In reply to Mayor McCarty’s public comment:
As I have reviewed the City Council minutes from the last five years, it is interesting that the idea of an improved website has, in fact, been bounced around for at least that long. Funds were even approved to allow it to be created. Still there is no site.
The statement made by Mayor McCarty about some of the financials being “ILLEGAL TO POST” (his caps not mine), is interesting. It implies that he has some knowledge of the laws regarding public disclosure of information. He should also be aware then, that this same statute REQUIRES (my caps this time) this information to be available to citizens, and provides methods to protect personal privacy. Social Security Numbers and the like may be redacted. That, however, is not a justification to not make it available. (If you’re interested, please see 5 ILCS 140/2.10).
With that in mind, it is interesting that nearby communities have found it beneficial to their citizens to do exactly what was proposed at the meeting Mayor McCarty referred to, hosted by Matt Kennedy. Burlington, among dozens of communities all over the country, use a service provided by OpenGov.com that makes it seamless (including providing access to the city’s check register).
Other comments made in his communication refer to a couple of specific items from this same meeting. He made a comment that if someone had asked about the State Bank of Nauvoo item on the city’s published financial statement, they would have learned that it was for “withholding tax payments.” It’s interesting because at the very same meeting, several representatives of the City were in attendance and stated that it was for the police vehicle. I believe it is in fact for tax payments.
Also referred to was the payment to Rhino Industries, for chemicals purchased for the City’s water department. This company has one officer (although apparently does have an additional owner), who is the former President of the Bank. He states that they provide these chemicals for 50% of the cost elsewhere. That may be the case. But since no requests for bids have ever been published (for ANYTHING in the last two years at least), and the process has not been visible (transparent) to the citizens of Nauvoo, who’s to say? I don’t even think the Mayor can actually state that this is the best price, simply that it is less than it was previously. Full disclosure of the bid and selection process would give everyone confidence that this is the case. Transparency.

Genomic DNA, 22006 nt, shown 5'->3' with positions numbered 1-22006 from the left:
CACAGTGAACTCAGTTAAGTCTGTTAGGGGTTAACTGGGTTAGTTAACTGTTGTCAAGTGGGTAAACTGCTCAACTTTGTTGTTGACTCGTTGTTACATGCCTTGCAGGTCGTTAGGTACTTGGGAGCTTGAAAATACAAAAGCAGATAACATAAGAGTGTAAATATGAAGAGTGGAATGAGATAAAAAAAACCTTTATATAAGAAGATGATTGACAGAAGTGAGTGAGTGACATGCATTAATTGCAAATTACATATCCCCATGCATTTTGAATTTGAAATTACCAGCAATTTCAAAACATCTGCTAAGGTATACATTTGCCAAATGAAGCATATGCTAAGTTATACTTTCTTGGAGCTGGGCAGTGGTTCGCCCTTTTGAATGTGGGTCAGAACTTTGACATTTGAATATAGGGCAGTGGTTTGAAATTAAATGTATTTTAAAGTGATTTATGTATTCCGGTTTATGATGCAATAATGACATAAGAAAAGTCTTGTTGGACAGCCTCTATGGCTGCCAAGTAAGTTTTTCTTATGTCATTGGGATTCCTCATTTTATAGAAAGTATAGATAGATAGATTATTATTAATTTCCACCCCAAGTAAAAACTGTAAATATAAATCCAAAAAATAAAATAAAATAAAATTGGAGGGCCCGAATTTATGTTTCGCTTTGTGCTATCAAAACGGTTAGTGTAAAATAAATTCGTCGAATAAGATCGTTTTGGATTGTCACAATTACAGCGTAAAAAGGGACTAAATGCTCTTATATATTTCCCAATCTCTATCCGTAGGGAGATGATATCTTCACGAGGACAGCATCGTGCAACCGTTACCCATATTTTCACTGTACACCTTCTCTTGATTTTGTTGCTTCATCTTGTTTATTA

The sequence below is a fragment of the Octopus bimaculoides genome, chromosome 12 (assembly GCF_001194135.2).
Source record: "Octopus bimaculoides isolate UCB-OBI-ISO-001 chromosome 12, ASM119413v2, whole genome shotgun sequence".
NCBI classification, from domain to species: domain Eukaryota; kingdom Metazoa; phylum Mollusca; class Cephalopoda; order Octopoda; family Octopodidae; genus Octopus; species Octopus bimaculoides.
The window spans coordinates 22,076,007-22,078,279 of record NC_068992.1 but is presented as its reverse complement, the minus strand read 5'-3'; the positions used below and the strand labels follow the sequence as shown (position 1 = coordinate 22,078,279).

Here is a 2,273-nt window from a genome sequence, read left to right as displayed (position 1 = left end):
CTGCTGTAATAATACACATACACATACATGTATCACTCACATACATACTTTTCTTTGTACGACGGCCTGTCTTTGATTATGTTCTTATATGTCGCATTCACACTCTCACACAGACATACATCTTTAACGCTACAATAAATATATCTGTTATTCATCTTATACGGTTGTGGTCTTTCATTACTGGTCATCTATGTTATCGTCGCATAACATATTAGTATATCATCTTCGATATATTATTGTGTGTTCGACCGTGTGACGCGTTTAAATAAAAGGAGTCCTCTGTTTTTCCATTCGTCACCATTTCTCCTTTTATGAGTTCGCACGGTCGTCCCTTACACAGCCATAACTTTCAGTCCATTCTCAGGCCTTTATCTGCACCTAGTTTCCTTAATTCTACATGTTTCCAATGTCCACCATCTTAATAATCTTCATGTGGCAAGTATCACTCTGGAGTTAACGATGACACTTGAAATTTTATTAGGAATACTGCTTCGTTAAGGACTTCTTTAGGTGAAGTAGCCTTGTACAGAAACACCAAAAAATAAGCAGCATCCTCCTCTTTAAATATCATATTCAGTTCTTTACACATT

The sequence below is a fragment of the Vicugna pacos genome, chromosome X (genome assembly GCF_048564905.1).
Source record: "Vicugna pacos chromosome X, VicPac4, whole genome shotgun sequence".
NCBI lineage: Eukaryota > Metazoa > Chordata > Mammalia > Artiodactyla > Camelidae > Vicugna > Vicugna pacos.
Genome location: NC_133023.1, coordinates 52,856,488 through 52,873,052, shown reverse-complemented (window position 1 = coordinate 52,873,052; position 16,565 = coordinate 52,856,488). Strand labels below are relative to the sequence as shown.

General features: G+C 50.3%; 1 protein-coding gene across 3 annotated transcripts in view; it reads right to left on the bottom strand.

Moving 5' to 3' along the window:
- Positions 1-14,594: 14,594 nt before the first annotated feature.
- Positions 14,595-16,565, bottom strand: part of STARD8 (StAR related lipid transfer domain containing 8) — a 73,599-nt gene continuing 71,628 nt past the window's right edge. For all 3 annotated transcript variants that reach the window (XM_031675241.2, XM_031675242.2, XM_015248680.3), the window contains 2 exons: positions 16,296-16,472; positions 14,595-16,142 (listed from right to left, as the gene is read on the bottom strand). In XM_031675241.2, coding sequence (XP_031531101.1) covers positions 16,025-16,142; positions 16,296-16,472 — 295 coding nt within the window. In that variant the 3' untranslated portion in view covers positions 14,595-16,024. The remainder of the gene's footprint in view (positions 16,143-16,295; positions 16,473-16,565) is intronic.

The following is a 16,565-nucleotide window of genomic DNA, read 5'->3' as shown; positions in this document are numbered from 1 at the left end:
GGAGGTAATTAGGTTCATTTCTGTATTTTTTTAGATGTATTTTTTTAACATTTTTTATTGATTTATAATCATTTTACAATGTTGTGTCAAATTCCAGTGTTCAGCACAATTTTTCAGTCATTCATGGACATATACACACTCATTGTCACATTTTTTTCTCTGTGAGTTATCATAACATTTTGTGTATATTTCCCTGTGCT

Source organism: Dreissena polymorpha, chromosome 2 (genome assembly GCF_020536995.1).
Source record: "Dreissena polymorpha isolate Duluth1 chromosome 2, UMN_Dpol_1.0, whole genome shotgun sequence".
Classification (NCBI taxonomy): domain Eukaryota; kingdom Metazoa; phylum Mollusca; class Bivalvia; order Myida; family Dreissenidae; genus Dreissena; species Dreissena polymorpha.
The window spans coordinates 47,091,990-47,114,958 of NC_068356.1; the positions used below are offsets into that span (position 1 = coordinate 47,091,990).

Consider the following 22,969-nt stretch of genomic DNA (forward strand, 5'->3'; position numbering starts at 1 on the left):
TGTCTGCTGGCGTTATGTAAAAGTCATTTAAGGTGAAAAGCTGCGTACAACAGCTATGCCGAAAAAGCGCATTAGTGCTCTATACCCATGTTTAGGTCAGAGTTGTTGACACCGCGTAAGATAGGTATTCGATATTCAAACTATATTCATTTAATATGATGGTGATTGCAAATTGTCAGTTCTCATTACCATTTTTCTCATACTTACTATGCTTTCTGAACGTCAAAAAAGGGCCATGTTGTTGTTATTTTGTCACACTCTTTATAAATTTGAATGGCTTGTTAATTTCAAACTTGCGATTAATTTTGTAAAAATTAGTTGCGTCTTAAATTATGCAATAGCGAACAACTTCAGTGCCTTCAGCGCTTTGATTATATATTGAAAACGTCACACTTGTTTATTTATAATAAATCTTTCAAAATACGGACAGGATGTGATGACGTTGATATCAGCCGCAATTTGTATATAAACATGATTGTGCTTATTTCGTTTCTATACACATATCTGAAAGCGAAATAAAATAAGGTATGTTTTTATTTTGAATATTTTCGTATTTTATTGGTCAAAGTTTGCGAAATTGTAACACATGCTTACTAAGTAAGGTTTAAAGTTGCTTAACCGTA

Finally, we’re back to the costs of city personnel, in relation to the American Express item. In the meeting where this was presented as an example of the kind of questions that open access can answer, there was no answer provided by the city government representatives in attendance (Mayor, City Clerk, Treasurer, Alderman (also a member of the Finance Committee)). In fact, the Alderman in attendance stated “I’m on the Finance Committee, and I don’t know what these things are!” As an indication, I suppose of how confusing it is.
I included this as the last item in my response due to a bigger concern that greater transparency can make issues more easily recognizable. The published financials have city personnel payroll costs at just over $336,000. If these other costs (Bank of Nauvoo, American Express, and others related to personnel compensation) are included the cost balloons to over $530,000. This amounts to almost 34% of the city’s budget. This means that every man, woman and child in Nauvoo paid over $500 last year, just to pay city employees. A typical city the size of Nauvoo should expect to pay 6-8% of its budget to compensation. 15% is frequent, 34% is unheard of.
The citizens of Nauvoo are the employer. If individuals receiving compensation from the citizens do not want their pay information made public, this is not the place for them. If asking about contracts awarded by the city results in push-back and public outbursts, something is wrong.
When the citizens of Nauvoo are being asked to consider whether they know enough about how their city is being run, access to information (without having to run the gauntlet of city hall—you all know what I am referring to) is imperative. But equally as important as being able to ask questions, is having complete access to clear, truthful information so that helpful suggestions can be made, and all of us can be involved in the process. I have had conversations in the last week with the company that provides the accounting software to the City. They are currently working on a new version of the software that will provide online payments. However, there is a provider, PSN Info Systems, that provides that ability now, today! And Opengov.com would provide their full transparency solution for a nominal fee, much less than a recycle bin in fact.
Transparency should be a tool used by a city to build consensus, buy-in and trust, and to benefit from what each and every citizen brings to the table.